The increasingly destructive impacts of environmental risks and climate change continue to challenge our planet and disproportionately affect the most vulnerable populations worldwide. This Earth Day, we asked a co-leader of our Population, Environmental Risks, and the Climate Crisis (PERCC) Initiative, Bidhubhusan Mahapatra, for his perspective on the Council’s diverse, environmentally focused research portfolio and its relevance for addressing key populations.

A: I am particularly interested in examining and understanding inequality in health outcomes within hotspots of climate-induced extreme weather events. In our most recent analysis, we are using a combination of analytical techniques and satellite image data to determine the extent of the population’s vulnerability and related health burden based on geography. In India, we’re also researching how a given location’s agricultural vulnerability to climate change can have an effect on children’s nutritional outcomes.

Q: Why is this work of interest to you and to those working to address the environment?

A: Our recent work has helped in identifying locations where programmers and policy implementers should prioritize as well as the indicators and population groups they should target. Based on findings from this research, stakeholders and partners can develop more relevant and specific interventions to help populations facing environmental risks that can adversely affect their health and wellbeing. Additionally, the information generated can be used by disaster management authorities to build the capacity of local populations and health systems to protect against climate-accelerated natural disasters. While state and national governments of India, where I focus, have very good disaster management system, our data can provide them with additional evidence and tools to assist in mitigating risk.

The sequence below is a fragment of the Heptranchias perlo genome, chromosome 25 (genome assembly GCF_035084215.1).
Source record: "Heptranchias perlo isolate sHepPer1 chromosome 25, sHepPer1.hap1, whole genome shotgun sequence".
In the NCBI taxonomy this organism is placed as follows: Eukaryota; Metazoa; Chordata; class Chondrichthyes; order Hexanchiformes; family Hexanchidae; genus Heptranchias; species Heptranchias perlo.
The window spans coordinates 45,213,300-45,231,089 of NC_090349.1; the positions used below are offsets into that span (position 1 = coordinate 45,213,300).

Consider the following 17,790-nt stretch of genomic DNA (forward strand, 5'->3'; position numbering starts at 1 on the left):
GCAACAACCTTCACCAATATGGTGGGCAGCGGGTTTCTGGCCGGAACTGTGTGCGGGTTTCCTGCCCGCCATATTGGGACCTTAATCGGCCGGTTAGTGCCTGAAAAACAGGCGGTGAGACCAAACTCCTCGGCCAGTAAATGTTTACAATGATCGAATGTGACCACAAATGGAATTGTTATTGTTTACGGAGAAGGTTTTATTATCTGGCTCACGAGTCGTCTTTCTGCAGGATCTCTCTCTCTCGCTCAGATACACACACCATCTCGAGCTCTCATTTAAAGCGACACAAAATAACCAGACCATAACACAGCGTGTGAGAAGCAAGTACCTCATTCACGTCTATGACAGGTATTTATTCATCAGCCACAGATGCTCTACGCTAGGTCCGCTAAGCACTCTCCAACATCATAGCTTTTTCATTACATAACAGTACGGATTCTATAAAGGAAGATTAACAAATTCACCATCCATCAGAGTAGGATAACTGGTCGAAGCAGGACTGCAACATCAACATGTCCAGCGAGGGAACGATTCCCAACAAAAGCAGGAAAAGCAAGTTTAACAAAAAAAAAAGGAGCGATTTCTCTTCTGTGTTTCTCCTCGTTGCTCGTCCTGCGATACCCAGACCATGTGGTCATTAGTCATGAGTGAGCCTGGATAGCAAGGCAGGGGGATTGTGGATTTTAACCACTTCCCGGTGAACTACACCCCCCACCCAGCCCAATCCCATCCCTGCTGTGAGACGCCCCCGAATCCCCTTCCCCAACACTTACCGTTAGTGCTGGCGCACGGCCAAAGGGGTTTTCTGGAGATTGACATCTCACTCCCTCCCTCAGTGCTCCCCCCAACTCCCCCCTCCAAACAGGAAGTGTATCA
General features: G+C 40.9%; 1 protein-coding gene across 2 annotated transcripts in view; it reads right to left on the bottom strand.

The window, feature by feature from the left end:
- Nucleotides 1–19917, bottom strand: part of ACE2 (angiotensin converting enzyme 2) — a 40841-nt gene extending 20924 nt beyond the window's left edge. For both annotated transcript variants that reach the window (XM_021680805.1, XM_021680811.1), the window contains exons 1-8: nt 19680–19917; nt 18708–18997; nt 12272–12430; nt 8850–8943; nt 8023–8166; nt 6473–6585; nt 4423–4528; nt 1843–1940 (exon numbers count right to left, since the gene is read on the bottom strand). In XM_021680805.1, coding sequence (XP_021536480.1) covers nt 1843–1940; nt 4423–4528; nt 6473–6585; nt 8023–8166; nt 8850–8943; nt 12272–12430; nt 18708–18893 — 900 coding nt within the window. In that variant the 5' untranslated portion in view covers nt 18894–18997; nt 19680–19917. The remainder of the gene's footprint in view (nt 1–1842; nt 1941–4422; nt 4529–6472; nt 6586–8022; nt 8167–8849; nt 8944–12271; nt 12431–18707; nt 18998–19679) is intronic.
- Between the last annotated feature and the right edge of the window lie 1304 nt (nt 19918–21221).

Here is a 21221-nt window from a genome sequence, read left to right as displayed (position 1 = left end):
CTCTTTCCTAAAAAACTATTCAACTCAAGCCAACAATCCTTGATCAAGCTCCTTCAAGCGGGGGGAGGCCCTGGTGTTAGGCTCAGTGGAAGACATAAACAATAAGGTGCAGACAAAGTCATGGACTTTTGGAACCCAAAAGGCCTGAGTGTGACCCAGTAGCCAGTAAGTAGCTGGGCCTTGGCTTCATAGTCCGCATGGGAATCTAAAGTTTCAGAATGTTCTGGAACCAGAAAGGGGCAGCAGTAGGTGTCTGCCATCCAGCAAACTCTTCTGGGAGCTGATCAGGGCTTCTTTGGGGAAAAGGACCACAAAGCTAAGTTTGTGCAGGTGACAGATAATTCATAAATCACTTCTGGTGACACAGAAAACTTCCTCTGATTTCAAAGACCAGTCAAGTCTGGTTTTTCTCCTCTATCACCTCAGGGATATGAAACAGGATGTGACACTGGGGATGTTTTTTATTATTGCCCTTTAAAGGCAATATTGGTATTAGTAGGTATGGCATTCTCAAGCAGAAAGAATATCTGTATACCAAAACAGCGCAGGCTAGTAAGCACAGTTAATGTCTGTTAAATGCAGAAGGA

Q: How do you see this research affecting people’s lives? 

A: Our research has the potential to provide relevant, district-level information on specific groups within populations that need to be prioritized with attention and action. If strategic actions are taken based on our research, we can expect less destruction and fewer lives lost due to extreme weather events. We also hope that interventions based on our evidence can reduce malnourishment among children as communities start adapting their agricultural practices to address climate adversities.

Learn more about our PERCC Initiative, which develops evidence on how to strengthen the resilience of vulnerable populations to adapt to environmental risks and the effects of extreme climate change.